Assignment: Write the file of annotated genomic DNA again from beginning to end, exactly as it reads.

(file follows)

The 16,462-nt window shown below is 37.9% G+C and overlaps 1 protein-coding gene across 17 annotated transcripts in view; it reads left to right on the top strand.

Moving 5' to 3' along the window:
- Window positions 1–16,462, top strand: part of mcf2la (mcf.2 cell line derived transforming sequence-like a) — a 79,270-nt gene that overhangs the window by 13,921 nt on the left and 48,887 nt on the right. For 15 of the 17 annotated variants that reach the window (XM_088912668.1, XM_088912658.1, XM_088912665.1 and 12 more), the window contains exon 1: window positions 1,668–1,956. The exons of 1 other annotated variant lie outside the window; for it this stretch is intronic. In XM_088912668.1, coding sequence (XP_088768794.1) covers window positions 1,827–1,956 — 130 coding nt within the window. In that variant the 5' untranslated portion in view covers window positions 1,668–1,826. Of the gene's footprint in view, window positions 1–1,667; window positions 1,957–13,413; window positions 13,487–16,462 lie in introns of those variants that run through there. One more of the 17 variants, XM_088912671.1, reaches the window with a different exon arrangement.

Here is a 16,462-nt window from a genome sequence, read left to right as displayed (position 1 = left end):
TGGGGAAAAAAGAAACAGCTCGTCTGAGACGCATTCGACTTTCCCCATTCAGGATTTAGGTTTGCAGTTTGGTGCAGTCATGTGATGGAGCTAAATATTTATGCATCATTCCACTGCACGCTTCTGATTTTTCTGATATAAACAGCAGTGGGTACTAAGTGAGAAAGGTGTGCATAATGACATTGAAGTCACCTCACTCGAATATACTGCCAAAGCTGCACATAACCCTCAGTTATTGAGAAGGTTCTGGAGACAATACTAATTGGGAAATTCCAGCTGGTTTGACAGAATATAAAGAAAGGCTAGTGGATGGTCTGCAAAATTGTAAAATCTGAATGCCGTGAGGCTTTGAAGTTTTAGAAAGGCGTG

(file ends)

The 16,462-nt window shown below is 37.9% G+C and overlaps 1 protein-coding gene across 17 annotated transcripts in view; it reads left to right on the top strand.

Moving 5' to 3' along the window:
- Window positions 1–16,462, top strand: part of mcf2la (mcf.2 cell line derived transforming sequence-like a) — a 79,270-nt gene that overhangs the window by 13,921 nt on the left and 48,887 nt on the right. For 15 of the 17 annotated variants that reach the window (XM_088912668.1, XM_088912658.1, XM_088912665.1 and 12 more), the window contains exon 1: window positions 1,668–1,956. The exons of 1 other annotated variant lie outside the window; for it this stretch is intronic. In XM_088912668.1, coding sequence (XP_088768794.1) covers window positions 1,827–1,956 — 130 coding nt within the window. In that variant the 5' untranslated portion in view covers window positions 1,668–1,826. Of the gene's footprint in view, window positions 1–1,667; window positions 1,957–13,413; window positions 13,487–16,462 lie in introns of those variants that run through there. One more of the 17 variants, XM_088912671.1, reaches the window with a different exon arrangement.

Here is a 16,462-nt window from a genome sequence, read left to right as displayed (position 1 = left end):
TGGGGAAAAAAGAAACAGCTCGTCTGAGACGCATTCGACTTTCCCCATTCAGGATTTAGGTTTGCAGTTTGGTGCAGTCATGTGATGGAGCTAAATATTTATGCATCATTCCACTGCACGCTTCTGATTTTTCTGATATAAACAGCAGTGGGTACTAAGTGAGAAAGGTGTGCATAATGACATTGAAGTCACCTCACTCGAATATACTGCCAAAGCTGCACATAACCCTCAGTTATTGAGAAGGTTCTGGAGACAATACTAATTGGGAAATTCCAGCTGGTTTGACAGAATATAAAGAAAGGCTAGTGGATGGTCTGCAAAATTGTAAAATCTGAATGCCGTGAGGCTTTGAAGTTTTAGAAAGGCGTG